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Gene Review

RPS9B  -  ribosomal 40S subunit protein S9B

Saccharomyces cerevisiae S288c

Synonyms: 40S ribosomal protein S9-B, RP21, RPS13A, RPS13B, S13, ...
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Disease relevance of RPS9B

  • Other alterations, found in the more conserved carboxyl-terminal portion, counteract SUP44- or SUP46-associated antibiotic sensitivity, mimicking E. coli results [1].

High impact information on RPS9B

  • In the eukaryotic ribosome of Saccharomyces cerevisiae, mutations in SUP46 and SUP44, encoding the proteins equivalent to S4 and S5, lead to omnipotent suppression--i.e., to less accurate translation [2].
  • The isolated proteins are YP 6, YP 7, YP 9, YP 12, YP 14', YP 14'', YP 28, YP 38, YP 45, YP 50, YP 52, YP 58, YP 63, and YP 70 [3].
  • Two of them are contiguous and represent two ribosomal protein genes: SUP46 and URP1 [4].
  • The covalent structure of the rat 40S ribosomal subunit protein S13 was deduced from the sequence of nucleotides in a recombinant cDNA and confirmed from the NH2-terminal amino acid sequence of the protein [5].
  • These suppressors, like SUP46, manifest sensitivity to increased temperature and the antibiotics paromomycin and hygromycin B [6].

Biological context of RPS9B

  • These two mutants have previously been shown to exhibit a translation termination error phenotype and the sup44+ and sup46+ genes encode the yeast ribosomal proteins S4 and S9, respectively [7].
  • At 2.5 microM CCCP or 4 microM S13, transient inhibition of oscillatory respiration (for 5 h) preceded synchronisation of the cell division cycle seen as a slow (9 h period) wave that enveloped the 48 min oscillation [8].

Associations of RPS9B with chemical compounds

  • Proteins S7, S10, S13, S21, S22 and S27 in the small subunit and L2/3, L5, L10/12, L19/20, L22, L23, L36/37, L42 and L43' in the large subunit are labelled when cross linked to [14C]spermidine using 1,5-difluoro 2,4-dinitrobenzene and are good candidates to be RNA-binding proteins in ribosomes from Saccharomyces cerevisiae [9].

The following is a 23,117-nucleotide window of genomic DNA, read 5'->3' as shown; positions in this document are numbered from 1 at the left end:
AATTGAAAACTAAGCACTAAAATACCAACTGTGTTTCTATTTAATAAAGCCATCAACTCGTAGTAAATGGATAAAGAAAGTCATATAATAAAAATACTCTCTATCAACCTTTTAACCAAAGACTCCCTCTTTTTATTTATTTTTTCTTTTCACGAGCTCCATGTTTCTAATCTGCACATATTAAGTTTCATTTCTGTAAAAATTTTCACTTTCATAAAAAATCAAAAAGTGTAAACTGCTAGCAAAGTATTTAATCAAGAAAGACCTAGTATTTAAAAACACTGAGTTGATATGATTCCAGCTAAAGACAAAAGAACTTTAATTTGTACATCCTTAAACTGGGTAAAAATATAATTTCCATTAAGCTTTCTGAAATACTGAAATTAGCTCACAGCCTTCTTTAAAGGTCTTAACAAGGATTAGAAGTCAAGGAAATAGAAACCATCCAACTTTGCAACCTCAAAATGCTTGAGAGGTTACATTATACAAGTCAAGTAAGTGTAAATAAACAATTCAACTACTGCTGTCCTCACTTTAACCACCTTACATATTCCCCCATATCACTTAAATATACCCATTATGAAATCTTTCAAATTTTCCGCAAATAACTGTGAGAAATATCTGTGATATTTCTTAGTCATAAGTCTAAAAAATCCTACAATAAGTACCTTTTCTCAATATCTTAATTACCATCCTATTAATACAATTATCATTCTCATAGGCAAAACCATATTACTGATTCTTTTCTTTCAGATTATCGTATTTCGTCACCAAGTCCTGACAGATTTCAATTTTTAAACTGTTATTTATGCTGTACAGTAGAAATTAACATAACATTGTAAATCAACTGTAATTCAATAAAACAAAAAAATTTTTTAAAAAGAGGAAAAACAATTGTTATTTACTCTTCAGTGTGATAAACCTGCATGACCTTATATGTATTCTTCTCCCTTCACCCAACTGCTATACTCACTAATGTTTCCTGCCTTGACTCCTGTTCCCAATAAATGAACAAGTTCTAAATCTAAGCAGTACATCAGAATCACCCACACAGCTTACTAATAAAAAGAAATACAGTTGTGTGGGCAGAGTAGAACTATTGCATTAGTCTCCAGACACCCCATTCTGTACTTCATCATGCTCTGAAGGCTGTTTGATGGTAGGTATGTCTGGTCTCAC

Other interactions of RPS9B

  • The His195 to Tyr195 missense error assay was used to demonstrate increased frequencies of missense error at codon 195 in SUP44 and SUP46 mutants [7].


  1. Alterations in ribosomal protein RPS28 can diversely affect translational accuracy in Saccharomyces cerevisiae. Anthony, R.A., Liebman, S.W. Genetics (1995) [Pubmed]
  2. An accuracy center in the ribosome conserved over 2 billion years. Alksne, L.E., Anthony, R.A., Liebman, S.W., Warner, J.R. Proc. Natl. Acad. Sci. U.S.A. (1993) [Pubmed]
  3. Isolation and characterization of fourteen ribosomal proteins from small subunits of yeast. Higo, K., Otaka, E. Biochemistry (1979) [Pubmed]
  4. A 12.5 kb fragment of the yeast chromosome II contains two adjacent genes encoding ribosomal proteins and six putative new genes, one of which encodes a putative transcriptional factor. Démolis, N., Mallet, L., Jacquet, M. Yeast (1994) [Pubmed]
  5. The primary structure of rat ribosomal protein S13. Suzuki, K., Olvera, J., Wool, I.G. Biochem. Biophys. Res. Commun. (1990) [Pubmed]
  6. Two new loci that give rise to dominant omnipotent suppressors in Saccharomyces cerevisiae. Ono, B., Tanaka, M., Awano, I., Okamoto, F., Satoh, R., Yamagishi, N., Ishino-Arao, Y. Curr. Genet. (1989) [Pubmed]
  7. Missense translation errors in Saccharomyces cerevisiae. Stansfield, I., Jones, K.M., Herbert, P., Lewendon, A., Shaw, W.V., Tuite, M.F. J. Mol. Biol. (1998) [Pubmed]
  8. Effects of uncoupling of mitochondrial energy conservation on the ultradian clock-driven oscillations in Saccharomyces cerevisiae continuous culture. Lloyd, D. Mitochondrion (2003) [Pubmed]
  9. Structure of the yeast ribosomes. Proteins associated with the rRNA. Reyes, R., Vazquez, D., Ballesta, J.P. Biochim. Biophys. Acta (1978) [Pubmed]
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